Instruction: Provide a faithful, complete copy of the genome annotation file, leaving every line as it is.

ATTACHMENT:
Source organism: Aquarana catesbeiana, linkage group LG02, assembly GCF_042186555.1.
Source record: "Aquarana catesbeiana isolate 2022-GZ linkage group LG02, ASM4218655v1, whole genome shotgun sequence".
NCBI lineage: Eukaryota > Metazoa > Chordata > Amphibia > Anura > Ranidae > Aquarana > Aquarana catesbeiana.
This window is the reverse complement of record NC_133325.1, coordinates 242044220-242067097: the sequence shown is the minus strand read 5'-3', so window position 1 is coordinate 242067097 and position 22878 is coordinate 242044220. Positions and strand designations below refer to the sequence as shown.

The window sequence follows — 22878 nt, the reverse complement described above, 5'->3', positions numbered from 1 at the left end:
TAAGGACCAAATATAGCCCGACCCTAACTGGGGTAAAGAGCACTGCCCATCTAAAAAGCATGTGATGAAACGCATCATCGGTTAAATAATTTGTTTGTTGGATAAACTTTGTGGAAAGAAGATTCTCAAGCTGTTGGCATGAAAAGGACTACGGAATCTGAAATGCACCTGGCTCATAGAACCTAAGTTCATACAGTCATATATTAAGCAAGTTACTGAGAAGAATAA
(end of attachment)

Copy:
Source organism: Aquarana catesbeiana, linkage group LG02, assembly GCF_042186555.1.
Source record: "Aquarana catesbeiana isolate 2022-GZ linkage group LG02, ASM4218655v1, whole genome shotgun sequence".
NCBI lineage: Eukaryota > Metazoa > Chordata > Amphibia > Anura > Ranidae > Aquarana > Aquarana catesbeiana.
This window is the reverse complement of record NC_133325.1, coordinates 242044220-242067097: the sequence shown is the minus strand read 5'-3', so window position 1 is coordinate 242067097 and position 22878 is coordinate 242044220. Positions and strand designations below refer to the sequence as shown.

The window sequence follows — 22878 nt, the reverse complement described above, 5'->3', positions numbered from 1 at the left end:
TAAGGACCAAATATAGCCCGACCCTAACTGGGGTAAAGAGCACTGCCCATCTAAAAAGCATGTGATGAAACGCATCATCGGTTAAATAATTTGTTTGTTGGATAAACTTTGTGGAAAGAAGATTCTCAAGCTGTTGGCATGAAAAGGACTACGGAATCTGAAATGCACCTGGCTCATAGAACCTAAGTTCATACAGTCATATATTAAGCAAGTTACTGAGAAGAATAA